Numismatica Ars Classica, Zurich   |   Auction 106 Part I   |   9 - 10 May 2018 Sort by Lot-NumberSort by Estimate
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Lot 1069





Estimate: 600'000 CHF   |   Starting price: 480'000 CHF Price realized: 750'000 CHF
Constantius II caesar, 324 – 327. Medallion of four and a half solidi, Nicomedia July 325,  AV 19.89 g. FL IVL CONSTANTIVS NOB C  Half-length bust diademed, draped and cuirassed l., holding Victory on globe in r. hand and a sword with handle in the shape of an eagle head in l. The cuirass is adorned with medusa head.  Rev. PRICIPI – IVVE – NTVTIS  Prince standing l., holding in r. hand standard and in l. sceptre; behind, two standards. In exergue, SMN:.  C –.  Alföldi –, cf. 386 and pl. 19, 242 (Thessalonica and bust r.).  RIC –, cf. 139 (Thessalonica and bust r.).  Gnecchi –.  Toynbee –, cf. pl. XIX, 7 (Thessalonica and bust r.).  Depeyrot p. 154 (Thessalonica and bust r.).
An apparently unrecorded variety of an exceedingly rare type. One of the most impressive
gold medallion of this period in existence. A spectacular portrait and incredibly detailed
reverse composition, work of an incredibly skilled master engraver. An absolutely
unobtrusive mark on obverse field and one on edge. Virtually as struck and Fdc

Born on 7 August A.D. 317, Constantius II was the second of the three sons born to Constantine I and Fausta. At the ripe age of seven, he was appointed to the rank of Caesar at Nicomedia on 13 November A.D. 324. This outstanding multiple-solidus medallion was struck to commemorate his elevation and was probably distributed as a donative while the young Caesar was at Nicomedia with his father. After all, nothing helps to cement the loyalty of the army to a young and inexperienced leader like beautiful gold.
Despite the extreme youth of Constantius II, the stunning obverse portrait represents him as a seasoned warrior, fully prepared for battle. He wears a cuirass and cradles a parazonium in his arm while he carries a globe and Victory in his hand, all of which serve to express the imperial hopes for the young Caesar. The cuirass with small but the prominent gorgoneion on the chest together with the plain diadem that Constantius II wears connect him to Alexander the Great, who was similarly depicted and frequently imitated by Roman emperors as a means of illustrating their own greatness. Other coin portraits also represent Constantine with a plain diadem and an elevated gaze, which also play on the theme of Alexander the Great. The plain diadem on the solidus of Constantius II is a clear departure from the usual laurel wreath used to indicate the portrait of a Caesar on coins of the late third and early fourth centuries. The parazonium also seems to cast Constantius II as a living representation of Virtus, the Roman personification of manliness and martial skill who often appears as a cuirassed figure cradling this sheathed weapon. At the same time, the connection to Virtus also plays on the theme of Alexander the Great. It was a common rhetorical exercise in antiquity to debate whether the greatness of Alexander should be attributed to his fortune (Fortuna) or to his virtue (Virtus). Clearly Constantine (and no doubt all of Alexander’s other Roman imitators) preferred the side of Virtus in this question since it associated greatness with the qualities of the individual rather than uncontrollable external forces.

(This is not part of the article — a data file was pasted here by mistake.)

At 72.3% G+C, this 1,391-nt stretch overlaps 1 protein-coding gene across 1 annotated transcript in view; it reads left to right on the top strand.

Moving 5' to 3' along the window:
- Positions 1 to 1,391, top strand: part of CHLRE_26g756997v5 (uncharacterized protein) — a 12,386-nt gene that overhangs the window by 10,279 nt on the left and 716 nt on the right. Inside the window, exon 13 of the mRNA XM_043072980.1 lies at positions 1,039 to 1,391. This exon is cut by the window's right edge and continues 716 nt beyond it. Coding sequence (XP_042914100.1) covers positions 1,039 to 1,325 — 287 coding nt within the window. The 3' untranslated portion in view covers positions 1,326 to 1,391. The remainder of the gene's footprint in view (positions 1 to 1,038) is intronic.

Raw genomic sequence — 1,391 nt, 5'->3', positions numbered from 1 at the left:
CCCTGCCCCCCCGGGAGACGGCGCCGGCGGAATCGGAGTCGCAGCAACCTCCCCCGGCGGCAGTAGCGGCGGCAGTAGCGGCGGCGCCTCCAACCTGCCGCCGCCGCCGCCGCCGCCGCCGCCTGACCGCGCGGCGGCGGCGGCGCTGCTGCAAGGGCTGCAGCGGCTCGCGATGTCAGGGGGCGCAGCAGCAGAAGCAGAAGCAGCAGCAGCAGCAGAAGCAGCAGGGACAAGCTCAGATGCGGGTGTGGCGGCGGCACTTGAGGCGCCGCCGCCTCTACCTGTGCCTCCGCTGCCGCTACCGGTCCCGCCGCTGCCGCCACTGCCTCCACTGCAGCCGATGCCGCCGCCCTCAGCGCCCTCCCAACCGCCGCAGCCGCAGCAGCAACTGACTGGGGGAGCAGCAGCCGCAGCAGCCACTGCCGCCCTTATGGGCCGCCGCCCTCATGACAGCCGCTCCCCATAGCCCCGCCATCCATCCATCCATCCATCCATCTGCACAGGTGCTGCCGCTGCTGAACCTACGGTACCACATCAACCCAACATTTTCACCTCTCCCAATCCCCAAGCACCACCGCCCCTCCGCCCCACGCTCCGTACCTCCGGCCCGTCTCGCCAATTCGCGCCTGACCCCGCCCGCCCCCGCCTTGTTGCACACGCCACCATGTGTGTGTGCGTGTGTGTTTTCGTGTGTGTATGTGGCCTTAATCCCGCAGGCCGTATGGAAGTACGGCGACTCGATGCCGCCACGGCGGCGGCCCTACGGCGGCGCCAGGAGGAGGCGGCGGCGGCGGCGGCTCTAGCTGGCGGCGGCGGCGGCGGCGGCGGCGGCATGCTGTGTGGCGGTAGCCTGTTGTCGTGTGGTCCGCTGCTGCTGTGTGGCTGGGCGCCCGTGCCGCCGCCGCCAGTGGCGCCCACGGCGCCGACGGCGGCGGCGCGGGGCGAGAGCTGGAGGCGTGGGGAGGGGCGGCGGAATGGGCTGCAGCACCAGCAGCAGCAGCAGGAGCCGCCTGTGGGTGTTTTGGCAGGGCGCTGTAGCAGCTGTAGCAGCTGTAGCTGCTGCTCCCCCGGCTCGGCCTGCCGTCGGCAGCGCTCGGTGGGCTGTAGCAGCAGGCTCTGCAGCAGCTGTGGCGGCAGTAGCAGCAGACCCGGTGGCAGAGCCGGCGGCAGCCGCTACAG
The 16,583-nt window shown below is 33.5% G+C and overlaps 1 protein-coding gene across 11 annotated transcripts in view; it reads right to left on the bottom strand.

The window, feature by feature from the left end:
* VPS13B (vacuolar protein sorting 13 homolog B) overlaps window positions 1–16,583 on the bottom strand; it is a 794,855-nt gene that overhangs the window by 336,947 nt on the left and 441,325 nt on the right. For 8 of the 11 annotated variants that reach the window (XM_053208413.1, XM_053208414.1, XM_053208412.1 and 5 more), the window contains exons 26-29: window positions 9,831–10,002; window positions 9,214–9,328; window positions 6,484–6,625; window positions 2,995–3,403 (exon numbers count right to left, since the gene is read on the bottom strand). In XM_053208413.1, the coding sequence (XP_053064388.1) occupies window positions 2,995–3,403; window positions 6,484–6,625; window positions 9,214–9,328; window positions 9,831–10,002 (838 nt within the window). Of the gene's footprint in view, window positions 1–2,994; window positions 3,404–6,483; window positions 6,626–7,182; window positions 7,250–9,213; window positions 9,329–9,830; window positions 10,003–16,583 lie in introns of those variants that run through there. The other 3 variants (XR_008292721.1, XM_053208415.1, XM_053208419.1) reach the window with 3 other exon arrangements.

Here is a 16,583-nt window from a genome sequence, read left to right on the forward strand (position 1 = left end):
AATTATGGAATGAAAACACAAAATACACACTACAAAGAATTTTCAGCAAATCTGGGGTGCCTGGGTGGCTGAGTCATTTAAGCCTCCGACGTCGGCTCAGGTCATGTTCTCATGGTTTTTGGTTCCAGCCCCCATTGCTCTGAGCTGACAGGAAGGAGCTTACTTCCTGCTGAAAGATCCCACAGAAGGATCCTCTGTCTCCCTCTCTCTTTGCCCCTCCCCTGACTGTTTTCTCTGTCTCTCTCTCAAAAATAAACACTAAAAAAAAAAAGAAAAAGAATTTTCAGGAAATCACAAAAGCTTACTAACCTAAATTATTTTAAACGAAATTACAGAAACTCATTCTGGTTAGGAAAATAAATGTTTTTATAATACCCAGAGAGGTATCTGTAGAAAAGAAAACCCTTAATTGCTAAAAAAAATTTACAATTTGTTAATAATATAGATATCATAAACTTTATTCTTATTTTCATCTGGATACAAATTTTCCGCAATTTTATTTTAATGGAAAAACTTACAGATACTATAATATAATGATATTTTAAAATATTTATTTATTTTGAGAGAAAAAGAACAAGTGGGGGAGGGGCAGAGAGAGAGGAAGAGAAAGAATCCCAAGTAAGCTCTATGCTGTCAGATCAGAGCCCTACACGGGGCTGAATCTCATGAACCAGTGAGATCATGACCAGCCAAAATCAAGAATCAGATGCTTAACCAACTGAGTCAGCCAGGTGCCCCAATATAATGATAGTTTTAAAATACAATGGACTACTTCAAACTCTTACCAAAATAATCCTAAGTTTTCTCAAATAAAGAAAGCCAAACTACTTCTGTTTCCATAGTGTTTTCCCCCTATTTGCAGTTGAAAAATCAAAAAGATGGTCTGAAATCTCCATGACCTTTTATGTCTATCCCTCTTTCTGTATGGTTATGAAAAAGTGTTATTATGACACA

The reverse legend names Constantius II as “prince of the youth” – a traditional title given to imperial heirs to the throne since the time of Augustus (27 B.C.-A.D. 14). The type depicting the Caesar with standards visually presents him as having the support of the army and illustrates his right to command it. This too is traditional, with similar types used on coins already in the second quarter of the third century

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